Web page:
By Alex Jones
FASCINATING never-seen-before photos and a new book chronicle the life and times of John Woodhouse – an inspirational and commanding leader who created the modern SAS and established ‘The Regiment’ as the most feared and respected elite force on Earth.
In 1941, Scotsman David Stirling had the bold and dangerous idea of dropping a uniquely trained troop of commandos into North Africa to cause chaos deep behind enemy lines. Before long, no enemy fuel depot, ammunition stash, or airfield was safe as the new special forces unit swept all before them. The SAS was born.
To Stirling’s dismay and despite his protestations, the new unit disbanded towards the end of the Second World War after years of successful operations.
However, it was reformed within just a few years when the Cold War era called for a specially trained group of highly intelligent, skilled soldiers to conduct complex and deadly missions in remote locations, particularly focusing on counter terrorism. Fighting could take place at any time in almost any country. The regiment was back. It continues to this day. He Who Dares Wins.
Years later, during his inauguration speech at the opening of the SAS’ new home, Stirling Lines in Hereford, Stirling showed his appreciation of those who proved crucial to the establishment of the world-famous SAS:
“I would like it to be recognised that I have five co-founders: Jock Lewes and Paddy Mayne of the original L Detachment in 1941; Georges Bergé who started the French SAS; Brian Franks who re-raised the SAS flag after the war and John Woodhouse who created the modern SAS during the Malayan Campaign by restoring to the Regiment its original philosophy.”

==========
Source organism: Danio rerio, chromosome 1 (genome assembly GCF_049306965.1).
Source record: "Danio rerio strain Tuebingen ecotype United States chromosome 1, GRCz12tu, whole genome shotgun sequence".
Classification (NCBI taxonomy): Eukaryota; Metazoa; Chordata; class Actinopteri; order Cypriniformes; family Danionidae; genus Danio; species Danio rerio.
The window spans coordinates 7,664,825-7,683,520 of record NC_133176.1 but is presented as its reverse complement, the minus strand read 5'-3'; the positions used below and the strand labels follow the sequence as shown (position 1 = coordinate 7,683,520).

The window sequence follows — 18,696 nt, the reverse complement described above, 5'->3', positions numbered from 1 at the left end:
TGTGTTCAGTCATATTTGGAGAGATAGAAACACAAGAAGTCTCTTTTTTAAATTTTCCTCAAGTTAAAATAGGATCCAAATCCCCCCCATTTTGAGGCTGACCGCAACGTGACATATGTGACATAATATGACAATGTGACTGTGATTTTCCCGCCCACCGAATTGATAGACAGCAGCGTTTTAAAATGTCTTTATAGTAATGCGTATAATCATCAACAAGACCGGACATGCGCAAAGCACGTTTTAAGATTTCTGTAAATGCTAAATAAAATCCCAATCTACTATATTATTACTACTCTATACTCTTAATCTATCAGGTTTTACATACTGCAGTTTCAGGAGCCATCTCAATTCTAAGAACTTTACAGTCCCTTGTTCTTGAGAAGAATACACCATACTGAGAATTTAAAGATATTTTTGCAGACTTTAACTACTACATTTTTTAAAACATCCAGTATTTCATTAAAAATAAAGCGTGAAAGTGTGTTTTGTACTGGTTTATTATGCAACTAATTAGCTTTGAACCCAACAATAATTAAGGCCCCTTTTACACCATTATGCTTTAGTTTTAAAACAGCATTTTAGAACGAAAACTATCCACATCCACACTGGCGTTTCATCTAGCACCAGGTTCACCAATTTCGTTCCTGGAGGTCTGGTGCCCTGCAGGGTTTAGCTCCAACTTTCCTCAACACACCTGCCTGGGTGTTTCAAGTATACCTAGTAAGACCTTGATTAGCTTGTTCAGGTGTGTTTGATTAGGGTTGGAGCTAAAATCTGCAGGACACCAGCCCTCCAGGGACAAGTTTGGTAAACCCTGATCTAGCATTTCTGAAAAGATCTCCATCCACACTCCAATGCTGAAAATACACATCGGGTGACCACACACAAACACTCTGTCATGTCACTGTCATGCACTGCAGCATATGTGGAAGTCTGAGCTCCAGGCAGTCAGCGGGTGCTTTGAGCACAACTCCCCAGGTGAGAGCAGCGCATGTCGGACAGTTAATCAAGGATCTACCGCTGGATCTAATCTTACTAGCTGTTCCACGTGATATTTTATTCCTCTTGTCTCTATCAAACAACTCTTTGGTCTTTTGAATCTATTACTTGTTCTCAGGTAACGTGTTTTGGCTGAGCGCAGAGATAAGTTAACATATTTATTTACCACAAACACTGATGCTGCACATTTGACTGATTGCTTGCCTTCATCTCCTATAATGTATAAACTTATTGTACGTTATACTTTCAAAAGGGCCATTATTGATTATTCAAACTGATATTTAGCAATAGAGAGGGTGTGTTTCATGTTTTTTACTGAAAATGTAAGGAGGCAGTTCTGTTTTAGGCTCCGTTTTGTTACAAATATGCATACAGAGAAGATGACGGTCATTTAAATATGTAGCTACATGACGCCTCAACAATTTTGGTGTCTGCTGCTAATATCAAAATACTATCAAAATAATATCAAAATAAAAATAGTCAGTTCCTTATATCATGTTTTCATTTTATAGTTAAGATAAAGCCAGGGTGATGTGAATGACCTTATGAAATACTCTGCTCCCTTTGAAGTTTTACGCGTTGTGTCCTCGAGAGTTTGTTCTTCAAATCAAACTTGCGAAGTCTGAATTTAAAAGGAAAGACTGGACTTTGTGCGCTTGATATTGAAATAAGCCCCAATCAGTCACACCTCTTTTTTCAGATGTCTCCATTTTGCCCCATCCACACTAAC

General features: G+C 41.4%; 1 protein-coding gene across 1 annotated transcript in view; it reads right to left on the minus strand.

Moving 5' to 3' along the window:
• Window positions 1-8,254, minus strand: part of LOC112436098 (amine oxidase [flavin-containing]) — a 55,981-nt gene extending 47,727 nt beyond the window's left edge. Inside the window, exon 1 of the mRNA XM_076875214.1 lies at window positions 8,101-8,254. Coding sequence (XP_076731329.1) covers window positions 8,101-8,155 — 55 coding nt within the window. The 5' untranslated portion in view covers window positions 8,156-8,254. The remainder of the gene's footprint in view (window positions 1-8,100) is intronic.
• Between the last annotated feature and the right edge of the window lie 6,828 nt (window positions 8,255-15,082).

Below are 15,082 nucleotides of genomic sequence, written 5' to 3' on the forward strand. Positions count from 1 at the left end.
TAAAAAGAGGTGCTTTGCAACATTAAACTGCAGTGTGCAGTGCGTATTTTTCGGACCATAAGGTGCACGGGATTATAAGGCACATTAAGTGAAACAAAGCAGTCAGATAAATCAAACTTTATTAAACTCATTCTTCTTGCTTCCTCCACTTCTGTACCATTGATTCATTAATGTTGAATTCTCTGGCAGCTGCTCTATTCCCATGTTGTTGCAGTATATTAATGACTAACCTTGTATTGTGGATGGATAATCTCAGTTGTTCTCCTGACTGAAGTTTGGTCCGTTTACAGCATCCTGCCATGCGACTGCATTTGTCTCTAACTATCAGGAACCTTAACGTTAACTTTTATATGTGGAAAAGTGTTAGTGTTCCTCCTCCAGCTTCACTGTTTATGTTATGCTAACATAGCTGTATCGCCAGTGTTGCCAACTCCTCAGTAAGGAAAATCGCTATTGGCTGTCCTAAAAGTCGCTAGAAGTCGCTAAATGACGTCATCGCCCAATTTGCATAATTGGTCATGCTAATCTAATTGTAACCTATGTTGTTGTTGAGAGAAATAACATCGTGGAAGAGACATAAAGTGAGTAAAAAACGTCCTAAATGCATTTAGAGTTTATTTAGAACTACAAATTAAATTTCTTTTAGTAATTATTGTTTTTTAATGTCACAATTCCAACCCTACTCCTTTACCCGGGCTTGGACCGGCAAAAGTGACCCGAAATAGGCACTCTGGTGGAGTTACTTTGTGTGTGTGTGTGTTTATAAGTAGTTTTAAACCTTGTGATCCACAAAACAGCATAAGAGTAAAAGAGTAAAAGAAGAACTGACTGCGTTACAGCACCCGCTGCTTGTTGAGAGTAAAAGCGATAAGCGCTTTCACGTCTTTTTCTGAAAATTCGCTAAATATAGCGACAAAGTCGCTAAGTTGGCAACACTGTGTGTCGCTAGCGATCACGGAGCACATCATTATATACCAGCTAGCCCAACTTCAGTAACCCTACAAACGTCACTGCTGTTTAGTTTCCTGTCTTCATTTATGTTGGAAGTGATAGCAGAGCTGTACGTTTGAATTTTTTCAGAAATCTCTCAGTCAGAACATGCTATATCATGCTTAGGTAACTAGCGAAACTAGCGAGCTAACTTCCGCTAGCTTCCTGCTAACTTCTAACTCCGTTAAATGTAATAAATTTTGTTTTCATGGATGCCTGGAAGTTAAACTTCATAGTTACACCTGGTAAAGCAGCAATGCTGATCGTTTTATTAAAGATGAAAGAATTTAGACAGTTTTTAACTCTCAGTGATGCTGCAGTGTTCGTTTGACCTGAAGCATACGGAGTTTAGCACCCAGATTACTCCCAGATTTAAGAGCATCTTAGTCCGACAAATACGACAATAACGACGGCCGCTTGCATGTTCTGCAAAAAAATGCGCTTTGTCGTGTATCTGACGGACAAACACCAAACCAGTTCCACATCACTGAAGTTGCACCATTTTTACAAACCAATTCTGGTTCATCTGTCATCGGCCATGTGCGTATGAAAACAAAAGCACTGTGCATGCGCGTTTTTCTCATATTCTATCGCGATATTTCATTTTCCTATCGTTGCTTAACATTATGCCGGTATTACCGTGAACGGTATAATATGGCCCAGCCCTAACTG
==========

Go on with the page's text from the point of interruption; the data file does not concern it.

It is the latter of these men, lieutenant colonel John Woodhouse, that military author and former SAS officer Alan Hoe has compiled a biography on. He served alongside the influential SAS commander and spent a huge amount of time interviewing and accompanying Woodhouse before his death in 2008. The author also had access to a wealth of Woodhouse’s diaries, photograph albums, and personal correspondence to draw from – none of which had been seen by the public before.
Remarkable photographs included in Hoe’s Keystone of 22 SAS: The Life and Times of Lieutenant Colonel J M (Jock) Woodhouse MBE MC, include an image of the young lieutenant in the midst of World War Two leading his men whilst cradling a machinegun; a wiry Woodhouse in British Malaya where he helped create the rules and regulations for the modern regiment which are still obeyed today; and standing proudly outside Buckingham Place with his parents after receiving his MBE.
For those with an interest in how the SAS has built its reputation over the years, Woodhouse’s recollections provide an enthralling detailed insight into how the regiment developed, hewn in the hot, dense rainforests of Asia, surrounded by thousands of murderous communist terrorists. Although an expert in writing the rules of warfare, Woodhouse proved himself an adept and ferocious soldier who always asked more of himself than his men, and was capable of inspiring unshakable confidence in his troops, often in the most dispiriting of situations.
The roots of the post-war SAS were cultivated in British Malaya, the south east Asian peninsula above Singapore, an area ravaged by war between 1948-60. The Malayan Emergency, as it became known, was one of the few successful counter-insurgency operations undertaken by the Western powers during the Cold War. It saw British and Commonwealth forces defeat a communist revolt in Malaya with the Malayan Scouts, chiefly made up of SAS serviceman, key the conflict’s success.